0

Full Content is available to subscribers

Subscribe/Learn More  >

Investigation of Thermal and Stress States of the Annular Combustion Chamber Flame Tube Walls

[+] Author Affiliations
Vladislav M. Anisimov, Ivan A. Zubrilin, Mikhail Y. Orlov

Samara State Aerospace University, Samara, Russia

Paper No. GT2016-57479, pp. V04BT04A021; 9 pages
doi:10.1115/GT2016-57479
From:
  • ASME Turbo Expo 2016: Turbomachinery Technical Conference and Exposition
  • Volume 4B: Combustion, Fuels and Emissions
  • Seoul, South Korea, June 13–17, 2016
  • Conference Sponsors: International Gas Turbine Institute
  • ISBN: 978-0-7918-4976-7
  • Copyright © 2016 by ASME

abstract

Durability and reliability are the most important parameters of gas turbine engines combustion chamber. Combustion chamber flame tube walls are the most temperature-loaded engine components. Therefore, eliminating wall burnout is an key issue as well as keeping temperature of combustion chamber elements within the materials operating temperature range. Thus, there is a need to define thermal state of these elements. Currently, the problem of flame tube wall burnout is exacerbated by trends of increasing the compressor pressure ratio and temperature before the turbine. It is important to resolve this problem during the gas turbine engine design phase. This will reduce time and material costs for launch of their serial production. CFD is one way of resolving this problem.

The numerical method of simulating thermal state of flame tube walls was applied and tested. This method takes into account a thermal barrier coating and a cooling system. Three-dimensional geometric model consists of the flow area and the flame tube walls with multi-layer thermal barrier coating. Flow area is needed to simulate fluid dynamic processes. Flame tube walls geometry was created for heat transfer simulation. Mathematical model of the workflow in the combustion chamber had been created previously and was validated. The study is carried out by numerical methods, using the commercial software Ansys. Temperature distribution on the combustion chamber flame tube walls was obtained by the simulation. It agrees well with the results of the experiments.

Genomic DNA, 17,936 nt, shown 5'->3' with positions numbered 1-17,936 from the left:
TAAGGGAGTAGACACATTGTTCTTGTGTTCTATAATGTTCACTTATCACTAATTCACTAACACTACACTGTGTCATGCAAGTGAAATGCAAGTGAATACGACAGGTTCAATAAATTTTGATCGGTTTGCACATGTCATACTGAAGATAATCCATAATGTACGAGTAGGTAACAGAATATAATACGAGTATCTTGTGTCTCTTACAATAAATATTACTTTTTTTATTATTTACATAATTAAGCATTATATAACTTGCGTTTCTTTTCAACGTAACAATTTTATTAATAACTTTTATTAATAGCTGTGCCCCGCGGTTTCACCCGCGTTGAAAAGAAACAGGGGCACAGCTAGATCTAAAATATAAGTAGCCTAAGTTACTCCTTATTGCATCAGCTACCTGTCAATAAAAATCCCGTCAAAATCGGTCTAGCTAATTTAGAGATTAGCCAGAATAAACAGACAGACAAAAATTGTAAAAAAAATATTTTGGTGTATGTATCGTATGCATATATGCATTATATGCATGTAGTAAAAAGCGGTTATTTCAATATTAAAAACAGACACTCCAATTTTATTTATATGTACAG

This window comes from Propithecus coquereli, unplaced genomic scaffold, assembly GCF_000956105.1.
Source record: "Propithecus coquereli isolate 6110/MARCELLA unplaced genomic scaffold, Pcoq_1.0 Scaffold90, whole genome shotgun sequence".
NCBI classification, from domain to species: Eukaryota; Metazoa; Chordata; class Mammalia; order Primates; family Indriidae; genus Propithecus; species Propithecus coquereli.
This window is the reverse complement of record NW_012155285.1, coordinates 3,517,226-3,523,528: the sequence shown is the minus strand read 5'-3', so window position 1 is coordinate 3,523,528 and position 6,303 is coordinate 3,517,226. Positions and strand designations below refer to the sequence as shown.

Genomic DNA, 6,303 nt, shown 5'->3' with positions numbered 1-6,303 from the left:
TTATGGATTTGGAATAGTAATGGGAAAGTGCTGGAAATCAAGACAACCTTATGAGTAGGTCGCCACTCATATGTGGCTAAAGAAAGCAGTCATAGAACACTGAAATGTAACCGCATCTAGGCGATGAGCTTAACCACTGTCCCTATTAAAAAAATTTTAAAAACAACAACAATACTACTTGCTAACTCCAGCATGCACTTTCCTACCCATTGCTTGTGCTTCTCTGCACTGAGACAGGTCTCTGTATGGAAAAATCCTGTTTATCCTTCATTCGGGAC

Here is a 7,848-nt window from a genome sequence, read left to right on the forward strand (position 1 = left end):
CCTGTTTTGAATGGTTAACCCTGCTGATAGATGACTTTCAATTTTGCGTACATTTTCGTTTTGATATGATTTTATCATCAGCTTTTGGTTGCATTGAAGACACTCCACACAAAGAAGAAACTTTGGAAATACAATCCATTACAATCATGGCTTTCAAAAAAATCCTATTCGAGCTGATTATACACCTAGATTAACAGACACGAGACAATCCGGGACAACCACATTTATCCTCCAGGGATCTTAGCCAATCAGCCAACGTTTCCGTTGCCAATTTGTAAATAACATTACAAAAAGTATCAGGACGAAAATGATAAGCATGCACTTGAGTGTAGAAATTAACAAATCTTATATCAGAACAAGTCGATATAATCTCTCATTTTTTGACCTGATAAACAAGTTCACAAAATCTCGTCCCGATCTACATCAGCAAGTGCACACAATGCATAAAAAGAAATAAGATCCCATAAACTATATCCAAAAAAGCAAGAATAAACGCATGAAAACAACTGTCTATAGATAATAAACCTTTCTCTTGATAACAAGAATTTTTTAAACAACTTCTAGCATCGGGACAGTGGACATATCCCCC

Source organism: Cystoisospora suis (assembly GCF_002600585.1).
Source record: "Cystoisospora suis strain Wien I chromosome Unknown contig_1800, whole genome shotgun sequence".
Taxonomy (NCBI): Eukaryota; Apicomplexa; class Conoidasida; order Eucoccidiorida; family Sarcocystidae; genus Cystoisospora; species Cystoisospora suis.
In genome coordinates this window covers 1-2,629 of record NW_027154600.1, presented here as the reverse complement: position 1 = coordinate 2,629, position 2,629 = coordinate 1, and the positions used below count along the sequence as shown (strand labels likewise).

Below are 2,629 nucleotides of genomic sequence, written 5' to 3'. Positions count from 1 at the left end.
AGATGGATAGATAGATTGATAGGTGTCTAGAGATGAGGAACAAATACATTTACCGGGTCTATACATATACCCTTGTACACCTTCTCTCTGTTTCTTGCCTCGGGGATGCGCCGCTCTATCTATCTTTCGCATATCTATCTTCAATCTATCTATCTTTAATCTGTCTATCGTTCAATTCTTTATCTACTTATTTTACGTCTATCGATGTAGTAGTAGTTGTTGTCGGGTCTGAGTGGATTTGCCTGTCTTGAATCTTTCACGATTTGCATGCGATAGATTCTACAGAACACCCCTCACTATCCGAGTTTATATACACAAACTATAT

The maximum temperature of the walls was reduced from 1400 K to 1100 K through the reallocation of holes area between the cooling system belts. This ensures the operability of the wall material. Then, the simulations of the flame tube walls deformation were conducted. As a result, the deformations and stresses, that occurred due to the walls heating, were evaluated using the one-way Fluid-Structure-Interaction (FSI) module. The maximum displacement along the axis of the combustion chamber was less than 2 mm, when the acceptable move in telescopic connection is 6 mm. It was found that the outer flame tube wall exposed the highest heat load. The area of the outer annular channel decreased by 18% and the area of the internal annular channel increased by 7%. Air distribution of the cooling system was changed due to walls deformation and velocity changes in annular channels, therefore the additional simulations and some modification in the design are required. The methodology created on the base of this study can be used for the simulation of the various combustion chamber designs.

Copyright © 2016 by ASME

Figures

Tables

Interactive Graphics

Video

Country-Specific Mortality and Growth Failure in Infancy and Yound Children and Association With Material Stature

Use interactive graphics and maps to view and sort country-specific infant and early dhildhood mortality and growth failure data and their association with maternal

NOTE:
Citing articles are presented as examples only. In non-demo SCM6 implementation, integration with CrossRef’s "Cited By" API will populate this tab (http://www.crossref.org/citedby.html).

Some tools below are only available to our subscribers or users with an online account.

Related Content

Customize your page view by dragging and repositioning the boxes below.

Related eBook Content
Topic Collections

Sorry! You do not have access to this content. For assistance or to subscribe, please contact us:

  • TELEPHONE: 1-800-843-2763 (Toll-free in the USA)
  • EMAIL: asmedigitalcollection@asme.org
Sign In